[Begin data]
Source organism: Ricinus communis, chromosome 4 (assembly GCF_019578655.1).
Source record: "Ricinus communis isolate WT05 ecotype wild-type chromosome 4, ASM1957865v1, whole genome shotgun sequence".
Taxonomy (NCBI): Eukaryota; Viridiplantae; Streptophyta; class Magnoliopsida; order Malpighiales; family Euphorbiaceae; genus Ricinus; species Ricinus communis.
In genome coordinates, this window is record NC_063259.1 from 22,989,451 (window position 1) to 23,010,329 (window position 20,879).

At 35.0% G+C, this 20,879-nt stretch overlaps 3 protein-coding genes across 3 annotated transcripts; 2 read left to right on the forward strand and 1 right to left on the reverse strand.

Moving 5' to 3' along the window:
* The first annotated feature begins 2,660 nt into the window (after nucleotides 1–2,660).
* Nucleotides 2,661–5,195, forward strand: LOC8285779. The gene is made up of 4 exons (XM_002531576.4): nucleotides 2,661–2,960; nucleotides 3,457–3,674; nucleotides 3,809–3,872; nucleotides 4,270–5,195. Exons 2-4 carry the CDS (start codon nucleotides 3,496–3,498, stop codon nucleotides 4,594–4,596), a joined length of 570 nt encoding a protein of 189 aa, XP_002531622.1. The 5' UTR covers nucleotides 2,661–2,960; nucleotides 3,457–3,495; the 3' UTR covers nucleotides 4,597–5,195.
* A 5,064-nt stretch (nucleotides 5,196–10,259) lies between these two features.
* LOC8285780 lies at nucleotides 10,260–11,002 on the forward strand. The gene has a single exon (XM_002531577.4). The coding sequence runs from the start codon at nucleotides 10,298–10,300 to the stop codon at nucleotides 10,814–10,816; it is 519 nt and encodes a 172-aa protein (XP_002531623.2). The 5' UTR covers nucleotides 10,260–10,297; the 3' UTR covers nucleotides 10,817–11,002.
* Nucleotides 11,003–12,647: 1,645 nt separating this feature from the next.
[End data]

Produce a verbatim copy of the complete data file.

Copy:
Source organism: Ricinus communis, chromosome 4 (assembly GCF_019578655.1).
Source record: "Ricinus communis isolate WT05 ecotype wild-type chromosome 4, ASM1957865v1, whole genome shotgun sequence".
Taxonomy (NCBI): Eukaryota; Viridiplantae; Streptophyta; class Magnoliopsida; order Malpighiales; family Euphorbiaceae; genus Ricinus; species Ricinus communis.
In genome coordinates, this window is record NC_063259.1 from 22,989,451 (window position 1) to 23,010,329 (window position 20,879).

At 35.0% G+C, this 20,879-nt stretch overlaps 3 protein-coding genes across 3 annotated transcripts; 2 read left to right on the forward strand and 1 right to left on the reverse strand.

Moving 5' to 3' along the window:
* The first annotated feature begins 2,660 nt into the window (after nucleotides 1–2,660).
* Nucleotides 2,661–5,195, forward strand: LOC8285779. The gene is made up of 4 exons (XM_002531576.4): nucleotides 2,661–2,960; nucleotides 3,457–3,674; nucleotides 3,809–3,872; nucleotides 4,270–5,195. Exons 2-4 carry the CDS (start codon nucleotides 3,496–3,498, stop codon nucleotides 4,594–4,596), a joined length of 570 nt encoding a protein of 189 aa, XP_002531622.1. The 5' UTR covers nucleotides 2,661–2,960; nucleotides 3,457–3,495; the 3' UTR covers nucleotides 4,597–5,195.
* A 5,064-nt stretch (nucleotides 5,196–10,259) lies between these two features.
* LOC8285780 lies at nucleotides 10,260–11,002 on the forward strand. The gene has a single exon (XM_002531577.4). The coding sequence runs from the start codon at nucleotides 10,298–10,300 to the stop codon at nucleotides 10,814–10,816; it is 519 nt and encodes a 172-aa protein (XP_002531623.2). The 5' UTR covers nucleotides 10,260–10,297; the 3' UTR covers nucleotides 10,817–11,002.
* Nucleotides 11,003–12,647: 1,645 nt separating this feature from the next.